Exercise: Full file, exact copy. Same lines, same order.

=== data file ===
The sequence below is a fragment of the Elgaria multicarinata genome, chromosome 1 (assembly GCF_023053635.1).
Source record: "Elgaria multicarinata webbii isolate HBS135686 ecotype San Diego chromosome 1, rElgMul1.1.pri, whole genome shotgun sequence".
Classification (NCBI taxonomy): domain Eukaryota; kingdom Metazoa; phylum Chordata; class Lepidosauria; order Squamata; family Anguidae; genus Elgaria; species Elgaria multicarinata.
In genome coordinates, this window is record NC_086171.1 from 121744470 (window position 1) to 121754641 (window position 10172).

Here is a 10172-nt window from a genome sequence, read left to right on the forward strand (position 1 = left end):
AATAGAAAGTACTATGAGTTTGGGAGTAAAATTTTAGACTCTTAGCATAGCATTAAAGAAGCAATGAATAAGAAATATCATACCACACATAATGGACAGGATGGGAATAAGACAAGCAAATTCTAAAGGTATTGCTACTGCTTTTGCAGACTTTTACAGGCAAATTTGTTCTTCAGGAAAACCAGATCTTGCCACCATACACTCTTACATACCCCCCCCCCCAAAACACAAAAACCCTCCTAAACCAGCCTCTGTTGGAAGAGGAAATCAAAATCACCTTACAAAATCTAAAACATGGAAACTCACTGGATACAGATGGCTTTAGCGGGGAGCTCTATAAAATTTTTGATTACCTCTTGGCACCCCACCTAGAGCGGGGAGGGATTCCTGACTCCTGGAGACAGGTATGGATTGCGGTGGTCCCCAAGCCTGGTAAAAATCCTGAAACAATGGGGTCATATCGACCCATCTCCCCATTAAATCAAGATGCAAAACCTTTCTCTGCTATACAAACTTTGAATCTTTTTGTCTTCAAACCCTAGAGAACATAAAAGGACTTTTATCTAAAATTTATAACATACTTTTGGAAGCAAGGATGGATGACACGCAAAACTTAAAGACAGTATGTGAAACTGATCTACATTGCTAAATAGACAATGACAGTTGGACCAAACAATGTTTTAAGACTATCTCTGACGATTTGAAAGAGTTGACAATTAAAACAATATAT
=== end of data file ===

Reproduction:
The sequence below is a fragment of the Elgaria multicarinata genome, chromosome 1 (assembly GCF_023053635.1).
Source record: "Elgaria multicarinata webbii isolate HBS135686 ecotype San Diego chromosome 1, rElgMul1.1.pri, whole genome shotgun sequence".
Classification (NCBI taxonomy): domain Eukaryota; kingdom Metazoa; phylum Chordata; class Lepidosauria; order Squamata; family Anguidae; genus Elgaria; species Elgaria multicarinata.
In genome coordinates, this window is record NC_086171.1 from 121744470 (window position 1) to 121754641 (window position 10172).

Here is a 10172-nt window from a genome sequence, read left to right on the forward strand (position 1 = left end):
AATAGAAAGTACTATGAGTTTGGGAGTAAAATTTTAGACTCTTAGCATAGCATTAAAGAAGCAATGAATAAGAAATATCATACCACACATAATGGACAGGATGGGAATAAGACAAGCAAATTCTAAAGGTATTGCTACTGCTTTTGCAGACTTTTACAGGCAAATTTGTTCTTCAGGAAAACCAGATCTTGCCACCATACACTCTTACATACCCCCCCCCCCAAAACACAAAAACCCTCCTAAACCAGCCTCTGTTGGAAGAGGAAATCAAAATCACCTTACAAAATCTAAAACATGGAAACTCACTGGATACAGATGGCTTTAGCGGGGAGCTCTATAAAATTTTTGATTACCTCTTGGCACCCCACCTAGAGCGGGGAGGGATTCCTGACTCCTGGAGACAGGTATGGATTGCGGTGGTCCCCAAGCCTGGTAAAAATCCTGAAACAATGGGGTCATATCGACCCATCTCCCCATTAAATCAAGATGCAAAACCTTTCTCTGCTATACAAACTTTGAATCTTTTTGTCTTCAAACCCTAGAGAACATAAAAGGACTTTTATCTAAAATTTATAACATACTTTTGGAAGCAAGGATGGATGACACGCAAAACTTAAAGACAGTATGTGAAACTGATCTACATTGCTAAATAGACAATGACAGTTGGACCAAACAATGTTTTAAGACTATCTCTGACGATTTGAAAGAGTTGACAATTAAAACAATATAT